the stunning testimony of a Franco-Ukrainian physician who went to the entrance | EUROtoday

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” VSThis is not a simple territorial war. The Russians don't just want to destroy the Ukrainian state, they want to exterminate the Ukrainian people and I weigh my words carefully. » Arsène Sabanieev knows what he is talking about. He lived in Ukraine until he was 9 years old before moving to France where he became an anesthetist-resuscitator in Lille. Since February 2022, he has increased his travels to Ukraine to treat wounded soldiers. “I never left Ukraine. I remained very close to my family who are still there,” explains the man who describes himself as “a fervent patriot” and a “(very) French-speaking Ukrainian”.

The thirty-year-old doctor has long warned of the risk of seeing his native country disappear because of Russia. “I understood Russia's intention from the Orange Revolution in 2004. From there I started my senseless struggle. At the time, there weren't many of us. Now the eyes of the world are on us. »

When the Russians launched their large-scale invasion in February 2022, Arsène Sabanieev was in Ukraine, on vacation with his partner. A hasty return to France “to make her safe” and very quickly the need to return there. “It was action that motivated me,” he explains. He has just published a book Liberty or death (Robert Laffont) in which he recounts his experience as a doctor in a war zone. We discover a volunteer eager for commitment, seeking to make himself useful at all costs.

In Bakhmut's hell

When he arrives in kyiv in spring 2022, he first gets a cold shower. He who hoped that his skills would be expected is finally wandered from one hospital to another, without being able to make himself fully useful as he hoped. ” I’m dissatisfied. I got here to look after my compatriots, to satisfy my patriotic responsibility however everybody refuses my help,” laments the adopted Lille resident.

Finally, Arsène Sabanieev joined the hospital workers, a “moral” dedication, with out pay. His job: to supply first support to the injured and evacuate them to the rear. During his missions, he went to Vuhledar, close to Donetsk, to Lyman but additionally “to the hell of Bakhmout”. There is not any scarcity of labor there. “On a calm day, around 150 wounded pass through the forward medical post. During the Ukrainian offensive, the center processes almost twice as many, he says. On the last day in Bakhmout, the atmosphere was very tense. I was the one driving the ambulance with shells falling next to us. We were being bombarded all day, it was very intense and stressful. »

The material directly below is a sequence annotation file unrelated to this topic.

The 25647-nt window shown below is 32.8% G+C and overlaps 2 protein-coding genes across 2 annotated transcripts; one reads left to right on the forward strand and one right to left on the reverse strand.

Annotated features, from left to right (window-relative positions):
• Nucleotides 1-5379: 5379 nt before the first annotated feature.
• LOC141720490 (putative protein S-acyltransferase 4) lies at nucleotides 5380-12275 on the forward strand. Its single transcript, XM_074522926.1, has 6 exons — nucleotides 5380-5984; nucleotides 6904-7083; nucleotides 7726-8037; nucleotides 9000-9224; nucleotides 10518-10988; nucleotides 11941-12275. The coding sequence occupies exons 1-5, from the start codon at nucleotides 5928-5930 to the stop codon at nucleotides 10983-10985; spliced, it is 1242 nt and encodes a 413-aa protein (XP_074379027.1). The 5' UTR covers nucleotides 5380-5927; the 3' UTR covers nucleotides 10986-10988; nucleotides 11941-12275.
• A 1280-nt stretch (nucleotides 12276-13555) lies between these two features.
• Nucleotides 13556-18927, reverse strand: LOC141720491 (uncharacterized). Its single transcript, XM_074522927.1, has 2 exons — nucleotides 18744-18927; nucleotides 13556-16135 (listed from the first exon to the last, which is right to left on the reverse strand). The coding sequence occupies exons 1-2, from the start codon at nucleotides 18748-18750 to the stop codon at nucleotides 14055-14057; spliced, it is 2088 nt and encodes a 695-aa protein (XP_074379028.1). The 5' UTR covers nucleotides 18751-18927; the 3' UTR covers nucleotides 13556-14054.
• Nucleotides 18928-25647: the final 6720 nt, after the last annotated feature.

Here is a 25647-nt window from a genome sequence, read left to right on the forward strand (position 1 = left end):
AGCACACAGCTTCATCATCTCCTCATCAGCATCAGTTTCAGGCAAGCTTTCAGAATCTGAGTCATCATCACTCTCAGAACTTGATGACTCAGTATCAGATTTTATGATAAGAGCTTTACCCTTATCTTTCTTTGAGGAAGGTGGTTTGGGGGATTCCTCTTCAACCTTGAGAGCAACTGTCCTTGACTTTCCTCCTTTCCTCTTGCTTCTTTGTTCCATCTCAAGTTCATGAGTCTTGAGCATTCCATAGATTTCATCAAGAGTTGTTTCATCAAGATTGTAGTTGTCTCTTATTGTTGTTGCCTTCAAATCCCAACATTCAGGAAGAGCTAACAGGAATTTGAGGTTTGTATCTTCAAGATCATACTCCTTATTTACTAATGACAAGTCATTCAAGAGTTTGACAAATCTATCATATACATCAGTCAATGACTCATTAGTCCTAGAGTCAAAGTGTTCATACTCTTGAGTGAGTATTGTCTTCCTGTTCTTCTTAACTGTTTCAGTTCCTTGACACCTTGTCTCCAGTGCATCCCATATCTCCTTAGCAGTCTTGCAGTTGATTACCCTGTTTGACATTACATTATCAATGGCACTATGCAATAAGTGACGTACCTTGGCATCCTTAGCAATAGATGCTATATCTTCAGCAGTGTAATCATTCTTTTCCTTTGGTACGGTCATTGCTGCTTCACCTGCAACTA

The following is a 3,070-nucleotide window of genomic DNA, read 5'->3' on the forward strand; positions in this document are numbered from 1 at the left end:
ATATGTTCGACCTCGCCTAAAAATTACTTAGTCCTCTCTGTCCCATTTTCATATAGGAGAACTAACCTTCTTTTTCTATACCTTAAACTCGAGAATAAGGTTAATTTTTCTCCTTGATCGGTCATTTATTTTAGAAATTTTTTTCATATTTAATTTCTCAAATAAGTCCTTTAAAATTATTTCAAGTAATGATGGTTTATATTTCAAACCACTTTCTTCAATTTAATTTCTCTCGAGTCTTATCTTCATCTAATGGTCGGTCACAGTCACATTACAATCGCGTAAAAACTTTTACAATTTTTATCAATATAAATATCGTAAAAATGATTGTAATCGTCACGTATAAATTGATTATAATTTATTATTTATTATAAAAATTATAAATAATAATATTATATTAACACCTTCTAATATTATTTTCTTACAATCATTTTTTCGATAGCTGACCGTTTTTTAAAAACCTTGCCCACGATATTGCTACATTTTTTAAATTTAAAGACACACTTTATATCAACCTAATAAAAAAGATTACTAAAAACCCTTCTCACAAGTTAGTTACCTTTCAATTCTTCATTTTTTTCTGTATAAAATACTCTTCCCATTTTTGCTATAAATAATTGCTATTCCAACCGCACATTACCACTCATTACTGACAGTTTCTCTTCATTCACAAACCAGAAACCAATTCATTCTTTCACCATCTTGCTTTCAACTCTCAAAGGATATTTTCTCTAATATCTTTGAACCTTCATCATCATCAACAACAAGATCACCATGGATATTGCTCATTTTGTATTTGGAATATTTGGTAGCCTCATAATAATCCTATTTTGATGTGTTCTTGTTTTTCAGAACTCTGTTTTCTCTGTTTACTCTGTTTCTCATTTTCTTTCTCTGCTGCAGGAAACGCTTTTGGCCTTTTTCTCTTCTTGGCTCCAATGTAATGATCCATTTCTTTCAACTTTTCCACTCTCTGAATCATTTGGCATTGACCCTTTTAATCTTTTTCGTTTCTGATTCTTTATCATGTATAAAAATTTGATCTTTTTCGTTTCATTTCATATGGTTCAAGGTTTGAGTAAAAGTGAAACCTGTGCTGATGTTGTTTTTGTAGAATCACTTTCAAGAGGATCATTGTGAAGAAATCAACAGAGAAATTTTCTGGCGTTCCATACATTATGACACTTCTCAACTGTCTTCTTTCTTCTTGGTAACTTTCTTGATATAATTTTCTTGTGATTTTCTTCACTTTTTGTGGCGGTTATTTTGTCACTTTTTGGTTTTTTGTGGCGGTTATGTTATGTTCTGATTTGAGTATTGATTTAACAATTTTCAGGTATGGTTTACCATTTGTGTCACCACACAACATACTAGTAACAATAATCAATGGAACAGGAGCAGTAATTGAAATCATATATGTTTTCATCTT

Doctor Sabanieev is categorical: “No one can understand what I experienced in Bakhmut. » It is also there, in “the most dangerous place on earth”, that his companion tells him that he’ll quickly be the daddy of a daughter. Not sufficient to affect his need to remain: “It is for my daughter that I must continue the fight. »

The Lille resident discovers the practices of war medicine, but also his environment. “At the beginning, we feel a little immortal, I didn't realize that I could die. I told myself that statistically there is little chance that I will die. During the second mission, we took a shell directly on our house. At that moment, I realize that it could happen,” he says, explaining that fragments of this shell are nonetheless current in his abdomen.

Arsène Sabanieev was additionally skilled in using weapons. The boundary between physician and fighter then blurs. “A doctor can be a fighter. But it takes a certain amount of experience to say that you are a soldier. “I always felt like I was wearing a military disguise,” till a soldier assured him that he was certainly a fighter, like him.

The darkish facet of humanitarian support

On website, he additionally faces the wanderings and failures of a rustic which instantly finds itself in warfare. “I expected to see the elite of military doctors at Bakhmout, but I found myself facing people who sometimes do not have the level of a first semester intern,” he notes, describing a “ State incapable of properly equipping the men who defended the sovereignty of the country.” He additionally discovers “the dark side of humanitarian aid”, between scams and fictitious associations. “This conflict taught me a lot about the jungle of humanitarian aid,” he wrote. Each time he travels to his native nation, the Franco-Ukrainian physician brings medicines and medical tools collected in Lille the place he works.

With his testimony, Arsène Sabanieev needs to supply one other perspective, commensurate with a Ukrainian who has lived in France for a very long time. Part of his household lives in Crimea, illegally annexed in 2014 by Russia. “They are brainwashed, we no longer have contact with them. I hope to see them again but it will be on a tank in a half-ravaged Sevastopol. »

Today in France, the Lille doctor plans to return to Ukraine “in the spring”. “The battle is as addictive as heroin, so long as you come again in a single piece, he says. The solely purpose I might cease is the destruction of Russia. As lengthy because it exists, I’ll proceed. I’m not combating for the victory of Ukraine, however for the destruction of Russia. »

Liberty or demise, by Arsène Sabanieev, Robert Laffont, 19 euros.